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How Gerry Cardinale and Billy Beane brought moneyball to soccer

How Gerry Cardinale and Billy Beane brought moneyball to soccer


Gerry Cardinale has done well in his career: two decades at Goldman Sachs, founding the nearly $10 billion private-equity firm RedBird Capital, and glittering friendships in sports and entertainment that run from George Steinbrenner to Ben Affleck to The Rock.

He’s done huge deals, such as RedBird’s $1.2 billion acquisition of the storied Italian soccer club AC Milan in 2022. But he’s got a message for those who wish to try their hand at owning a team: “Sports now is no longer a hobby for rich guys.”

“Sports is a multibillion-dollar live event entertainment business, and you have to bring relationships and multidisciplinary skill sets across a range of activities to be able to get these things done,” he tells Fortune.

For Cardinale, a prolific investor in sports and media, the bygone era of sports as a vanity project for local magnates is gone. Instead, international competition from global investors of the highest order, each with their own vast troves of capital, mean that even fun things like sports now require serious management. 

Cardinale spent 20 years at Goldman Sachs’ merchant bank working on all manner of deals with all kinds of clients, including the New York Yankees and Dallas Cowboys, two teams synonymous with big money. Cardinale helped the Yankees launch the Yankee Entertainment and Sports Network and finance their new stadium. He also has a long relationship with Cowboys owners Jerry Jones, with whom he partnered to start Legends Hospitality, a company that specializes in stadium hospitality. “My model in sports continues to be, and traditionally has been, partnering with a rights holder like a team or a league and building terminal value businesses around those rights,” Cardinale says.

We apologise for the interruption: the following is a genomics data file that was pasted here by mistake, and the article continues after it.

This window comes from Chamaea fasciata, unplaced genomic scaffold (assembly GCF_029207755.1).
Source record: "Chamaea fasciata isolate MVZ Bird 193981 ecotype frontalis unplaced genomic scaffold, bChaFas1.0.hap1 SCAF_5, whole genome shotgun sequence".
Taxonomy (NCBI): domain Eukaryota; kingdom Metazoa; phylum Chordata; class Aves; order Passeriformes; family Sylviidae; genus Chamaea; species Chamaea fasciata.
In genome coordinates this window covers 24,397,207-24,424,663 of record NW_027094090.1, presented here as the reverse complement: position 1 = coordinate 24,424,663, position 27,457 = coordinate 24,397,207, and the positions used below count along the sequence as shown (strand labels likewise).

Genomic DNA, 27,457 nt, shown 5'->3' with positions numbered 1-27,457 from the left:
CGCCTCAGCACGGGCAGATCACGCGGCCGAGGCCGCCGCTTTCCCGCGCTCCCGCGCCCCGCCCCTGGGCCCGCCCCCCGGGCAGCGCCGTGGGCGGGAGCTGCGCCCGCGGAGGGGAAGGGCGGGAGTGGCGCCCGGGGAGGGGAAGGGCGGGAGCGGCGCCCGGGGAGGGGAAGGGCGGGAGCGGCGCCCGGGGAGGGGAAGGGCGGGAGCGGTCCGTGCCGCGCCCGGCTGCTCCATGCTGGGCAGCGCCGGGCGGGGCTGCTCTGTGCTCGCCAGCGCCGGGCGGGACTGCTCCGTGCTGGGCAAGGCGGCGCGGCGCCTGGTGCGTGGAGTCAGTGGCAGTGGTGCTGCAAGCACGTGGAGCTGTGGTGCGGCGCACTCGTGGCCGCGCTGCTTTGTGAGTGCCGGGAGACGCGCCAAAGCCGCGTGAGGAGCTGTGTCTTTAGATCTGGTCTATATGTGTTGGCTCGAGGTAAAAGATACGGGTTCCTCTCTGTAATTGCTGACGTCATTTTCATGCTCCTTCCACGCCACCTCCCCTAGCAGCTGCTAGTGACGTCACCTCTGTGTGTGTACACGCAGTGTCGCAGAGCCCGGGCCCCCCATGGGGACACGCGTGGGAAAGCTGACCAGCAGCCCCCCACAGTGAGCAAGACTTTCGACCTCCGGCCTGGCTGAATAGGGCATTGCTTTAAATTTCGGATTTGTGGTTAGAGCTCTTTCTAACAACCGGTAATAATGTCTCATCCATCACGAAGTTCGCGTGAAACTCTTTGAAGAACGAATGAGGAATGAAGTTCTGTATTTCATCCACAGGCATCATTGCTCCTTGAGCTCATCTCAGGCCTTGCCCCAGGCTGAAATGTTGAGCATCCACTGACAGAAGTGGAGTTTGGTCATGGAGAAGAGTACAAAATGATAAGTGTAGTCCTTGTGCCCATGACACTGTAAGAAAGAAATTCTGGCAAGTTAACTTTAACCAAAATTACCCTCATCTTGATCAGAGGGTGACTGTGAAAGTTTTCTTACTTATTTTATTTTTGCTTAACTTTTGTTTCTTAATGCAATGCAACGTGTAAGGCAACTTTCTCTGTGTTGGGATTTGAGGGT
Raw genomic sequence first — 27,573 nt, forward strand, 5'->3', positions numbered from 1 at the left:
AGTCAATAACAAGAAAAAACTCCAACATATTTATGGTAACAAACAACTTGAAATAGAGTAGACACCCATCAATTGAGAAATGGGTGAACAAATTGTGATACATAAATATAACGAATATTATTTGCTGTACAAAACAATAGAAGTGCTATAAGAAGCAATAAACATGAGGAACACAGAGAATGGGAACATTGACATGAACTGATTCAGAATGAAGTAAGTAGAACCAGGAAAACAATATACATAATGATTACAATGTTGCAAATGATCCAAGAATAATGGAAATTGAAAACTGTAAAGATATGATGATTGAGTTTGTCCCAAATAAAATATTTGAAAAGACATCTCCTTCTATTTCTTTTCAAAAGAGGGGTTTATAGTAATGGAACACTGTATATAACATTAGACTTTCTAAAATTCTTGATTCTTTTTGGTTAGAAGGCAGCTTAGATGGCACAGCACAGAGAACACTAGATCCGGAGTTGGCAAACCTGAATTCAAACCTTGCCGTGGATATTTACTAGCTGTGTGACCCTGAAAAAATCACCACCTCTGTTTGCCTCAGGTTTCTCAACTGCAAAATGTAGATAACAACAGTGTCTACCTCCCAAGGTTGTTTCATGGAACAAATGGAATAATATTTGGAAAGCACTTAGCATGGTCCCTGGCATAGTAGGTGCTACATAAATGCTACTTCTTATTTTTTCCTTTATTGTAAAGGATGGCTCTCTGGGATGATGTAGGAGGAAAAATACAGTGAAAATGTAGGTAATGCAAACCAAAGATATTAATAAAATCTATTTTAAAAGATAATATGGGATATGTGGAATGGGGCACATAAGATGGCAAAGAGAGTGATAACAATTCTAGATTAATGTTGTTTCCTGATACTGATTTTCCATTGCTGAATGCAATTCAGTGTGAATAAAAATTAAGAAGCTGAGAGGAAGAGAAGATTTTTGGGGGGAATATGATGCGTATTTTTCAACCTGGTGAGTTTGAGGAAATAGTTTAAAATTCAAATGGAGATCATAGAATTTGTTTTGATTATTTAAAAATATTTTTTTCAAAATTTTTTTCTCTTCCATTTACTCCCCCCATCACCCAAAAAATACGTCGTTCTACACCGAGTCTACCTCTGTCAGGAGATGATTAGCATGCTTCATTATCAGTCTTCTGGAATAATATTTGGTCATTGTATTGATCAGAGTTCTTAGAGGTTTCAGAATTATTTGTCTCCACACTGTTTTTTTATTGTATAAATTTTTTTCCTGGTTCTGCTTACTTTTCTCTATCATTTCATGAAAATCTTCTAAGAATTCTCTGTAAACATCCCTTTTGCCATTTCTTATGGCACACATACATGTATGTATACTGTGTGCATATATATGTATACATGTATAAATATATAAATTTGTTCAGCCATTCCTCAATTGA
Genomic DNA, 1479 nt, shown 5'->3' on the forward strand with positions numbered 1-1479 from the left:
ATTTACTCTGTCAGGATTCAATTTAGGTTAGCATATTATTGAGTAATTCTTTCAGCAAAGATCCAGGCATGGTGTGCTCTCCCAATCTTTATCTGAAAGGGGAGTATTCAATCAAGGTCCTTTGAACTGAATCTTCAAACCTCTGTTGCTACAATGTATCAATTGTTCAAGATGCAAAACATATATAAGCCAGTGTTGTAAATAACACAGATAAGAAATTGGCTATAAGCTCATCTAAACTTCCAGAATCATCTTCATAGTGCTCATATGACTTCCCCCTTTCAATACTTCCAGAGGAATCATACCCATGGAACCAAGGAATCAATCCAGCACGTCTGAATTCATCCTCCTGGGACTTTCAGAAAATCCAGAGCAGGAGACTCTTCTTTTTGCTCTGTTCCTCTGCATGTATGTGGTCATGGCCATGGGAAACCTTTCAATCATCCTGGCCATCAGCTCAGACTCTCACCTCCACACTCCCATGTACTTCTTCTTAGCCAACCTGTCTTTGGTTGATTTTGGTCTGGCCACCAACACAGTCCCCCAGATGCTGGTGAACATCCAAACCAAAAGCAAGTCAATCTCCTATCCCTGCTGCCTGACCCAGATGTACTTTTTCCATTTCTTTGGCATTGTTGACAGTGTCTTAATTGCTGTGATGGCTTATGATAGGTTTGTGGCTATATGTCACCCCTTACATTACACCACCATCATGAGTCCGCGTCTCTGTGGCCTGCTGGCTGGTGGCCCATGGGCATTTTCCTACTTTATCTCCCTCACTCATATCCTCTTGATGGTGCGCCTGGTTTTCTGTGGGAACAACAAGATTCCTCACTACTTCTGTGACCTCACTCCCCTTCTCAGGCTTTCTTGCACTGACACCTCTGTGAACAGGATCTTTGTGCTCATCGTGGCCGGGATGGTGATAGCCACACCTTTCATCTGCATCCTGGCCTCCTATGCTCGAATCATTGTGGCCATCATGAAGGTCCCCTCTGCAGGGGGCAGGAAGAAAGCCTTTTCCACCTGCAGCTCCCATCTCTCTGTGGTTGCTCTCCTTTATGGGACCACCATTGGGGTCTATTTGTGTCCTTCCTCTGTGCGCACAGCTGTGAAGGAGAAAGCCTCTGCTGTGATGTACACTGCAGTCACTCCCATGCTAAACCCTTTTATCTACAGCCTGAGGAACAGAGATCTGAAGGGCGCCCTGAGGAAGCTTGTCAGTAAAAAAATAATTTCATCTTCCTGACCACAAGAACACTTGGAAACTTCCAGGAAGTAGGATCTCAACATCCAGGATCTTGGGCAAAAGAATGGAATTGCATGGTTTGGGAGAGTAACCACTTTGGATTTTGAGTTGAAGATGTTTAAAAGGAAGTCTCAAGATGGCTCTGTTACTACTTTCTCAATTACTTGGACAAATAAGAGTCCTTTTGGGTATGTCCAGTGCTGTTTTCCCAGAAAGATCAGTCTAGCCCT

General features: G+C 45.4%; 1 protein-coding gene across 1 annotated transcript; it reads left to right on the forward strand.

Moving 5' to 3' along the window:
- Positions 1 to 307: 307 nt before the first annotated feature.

At RedBird, he’s had a knack for merging the worlds of sports and entertainment. For instance, RedBird is an investor in LeBron James’ media firm SpringHill Company, and he helped Michael B. Jordan and Ryan Reynolds invest in Formula 1 team Alpine Racing. Redbird even partnered with The Rock to buy the Xtreme Football League. 

Over the last 15 years, soccer has seen a ton of wealth pour into the sport from all over the world: oil money from the Middle East, oligarchics from Russia and Eastern Europe, and all manner of tycoons from Asia and, increasingly, America. And most of these investors have run their teams like businesses, investing hordes of money into securing lucrative sponsors, building world-class…

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